In a neoliberal age, sufficiency has become our governing norm, whilst equality has been exiled to the fringes of acceptable discourse. By conducting an intellectual history of rights and social distribution, Moyn hopes to bring back grand visions of equality. The first chapter of the book investigates the longer history of the visions of distribution and sees the revolutionary Jacobin state as the first attempt to establish the welfare state. The second and third chapters focus on the circumstances surrounding the Second World War and investigates the ideas present in the origins of welfare states. The fourth chapter focuses on the importance of decolonisation on our imaginations of global justice.
Before decolonisation, there had never been any serious and widespread consideration of distributive justice beyond the political unit – be that polis, state, or empire. Now this idea entered the global stage thanks to the New International Economic Order (NIEO). In the fifth and sixth chapters, Moyn discusses how the debate in development economics and philosophy shifted from NIEO’s egalitarian view to one that pays more heed to the sufficient provision.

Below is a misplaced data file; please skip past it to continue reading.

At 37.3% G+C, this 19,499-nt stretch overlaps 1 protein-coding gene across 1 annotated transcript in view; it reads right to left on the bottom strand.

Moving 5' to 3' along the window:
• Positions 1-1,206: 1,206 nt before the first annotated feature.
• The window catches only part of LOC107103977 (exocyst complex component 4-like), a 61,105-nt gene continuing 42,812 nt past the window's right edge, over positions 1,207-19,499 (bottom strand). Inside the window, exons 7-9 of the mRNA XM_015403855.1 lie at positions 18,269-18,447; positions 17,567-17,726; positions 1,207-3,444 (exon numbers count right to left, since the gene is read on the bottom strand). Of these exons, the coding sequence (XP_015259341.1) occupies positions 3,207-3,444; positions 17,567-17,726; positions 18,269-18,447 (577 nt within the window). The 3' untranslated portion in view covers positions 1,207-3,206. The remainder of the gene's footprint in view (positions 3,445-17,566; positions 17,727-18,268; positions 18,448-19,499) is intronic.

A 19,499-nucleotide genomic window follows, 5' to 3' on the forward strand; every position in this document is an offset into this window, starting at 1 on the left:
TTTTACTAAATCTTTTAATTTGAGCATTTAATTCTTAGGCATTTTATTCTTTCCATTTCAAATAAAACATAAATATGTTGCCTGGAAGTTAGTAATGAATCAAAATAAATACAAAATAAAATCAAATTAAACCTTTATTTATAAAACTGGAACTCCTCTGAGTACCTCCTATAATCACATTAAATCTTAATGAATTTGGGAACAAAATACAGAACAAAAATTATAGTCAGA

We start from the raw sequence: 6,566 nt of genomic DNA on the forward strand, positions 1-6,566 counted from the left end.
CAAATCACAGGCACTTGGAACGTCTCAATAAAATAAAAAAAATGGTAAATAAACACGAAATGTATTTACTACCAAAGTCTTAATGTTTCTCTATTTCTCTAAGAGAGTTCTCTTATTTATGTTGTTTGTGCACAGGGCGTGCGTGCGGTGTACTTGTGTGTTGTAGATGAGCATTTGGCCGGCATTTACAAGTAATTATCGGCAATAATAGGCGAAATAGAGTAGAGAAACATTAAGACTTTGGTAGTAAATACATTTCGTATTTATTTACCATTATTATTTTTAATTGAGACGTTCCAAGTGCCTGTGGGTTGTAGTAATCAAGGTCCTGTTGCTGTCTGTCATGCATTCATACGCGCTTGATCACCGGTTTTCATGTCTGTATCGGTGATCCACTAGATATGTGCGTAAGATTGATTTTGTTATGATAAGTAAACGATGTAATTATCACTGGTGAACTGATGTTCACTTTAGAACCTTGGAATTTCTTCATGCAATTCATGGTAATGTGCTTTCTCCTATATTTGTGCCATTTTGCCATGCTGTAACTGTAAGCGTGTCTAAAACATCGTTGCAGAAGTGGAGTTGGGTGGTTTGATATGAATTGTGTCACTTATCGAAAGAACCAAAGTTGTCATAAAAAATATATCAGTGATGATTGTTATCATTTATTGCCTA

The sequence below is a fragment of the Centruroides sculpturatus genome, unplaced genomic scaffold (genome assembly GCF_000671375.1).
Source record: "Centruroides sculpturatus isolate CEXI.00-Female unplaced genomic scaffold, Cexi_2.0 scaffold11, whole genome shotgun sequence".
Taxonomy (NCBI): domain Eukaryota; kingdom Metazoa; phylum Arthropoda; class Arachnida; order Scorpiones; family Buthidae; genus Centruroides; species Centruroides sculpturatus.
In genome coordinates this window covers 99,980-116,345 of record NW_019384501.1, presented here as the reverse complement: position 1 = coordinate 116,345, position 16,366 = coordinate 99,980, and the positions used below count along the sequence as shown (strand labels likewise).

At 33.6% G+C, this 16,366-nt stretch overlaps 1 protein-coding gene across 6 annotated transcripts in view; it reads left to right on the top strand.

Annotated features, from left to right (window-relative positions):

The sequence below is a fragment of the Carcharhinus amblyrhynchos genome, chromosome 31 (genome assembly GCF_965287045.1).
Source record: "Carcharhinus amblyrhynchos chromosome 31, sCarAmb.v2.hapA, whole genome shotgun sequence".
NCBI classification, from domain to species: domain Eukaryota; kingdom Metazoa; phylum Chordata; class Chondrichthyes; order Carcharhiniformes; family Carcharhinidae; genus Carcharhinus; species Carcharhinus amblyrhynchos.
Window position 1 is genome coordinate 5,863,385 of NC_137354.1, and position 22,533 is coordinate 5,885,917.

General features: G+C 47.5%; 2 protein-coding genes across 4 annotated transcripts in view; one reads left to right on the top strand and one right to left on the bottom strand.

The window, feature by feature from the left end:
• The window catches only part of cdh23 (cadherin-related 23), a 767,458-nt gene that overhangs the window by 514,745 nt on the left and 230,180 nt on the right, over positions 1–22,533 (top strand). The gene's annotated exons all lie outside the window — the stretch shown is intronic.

In the final chapter, Moyn discusses the relationship between human rights and neoliberalism. Unlike many Marxists who see human rights as a smokescreen to hyper-capitalism, Moyn’s take is more historically sensitive. The fact that human rights has historical proximity and share ethical individualism with neoliberalism does not mean that human rights are logically or necessarily compatible with neoliberalism. Anyone who claims that human rights law and activists are complicit to the neoliberal predicament has the complexity of real history against them. When human rights activism rose in different locations around the globe, they had their own reasons for it. For example, in Eastern Europe, human rights were a way to articulate “non-political” criticism of communist repression; meanwhile, in Western Europe and the U.S., it was a moralist way to overcome the fatalism. Furthermore, when neoliberal political projects had their heyday in the U.S. and U.K., they scarcely justified themselves by human rights. As Moyn concludes, the real culprits of neoliberalism are neoliberals.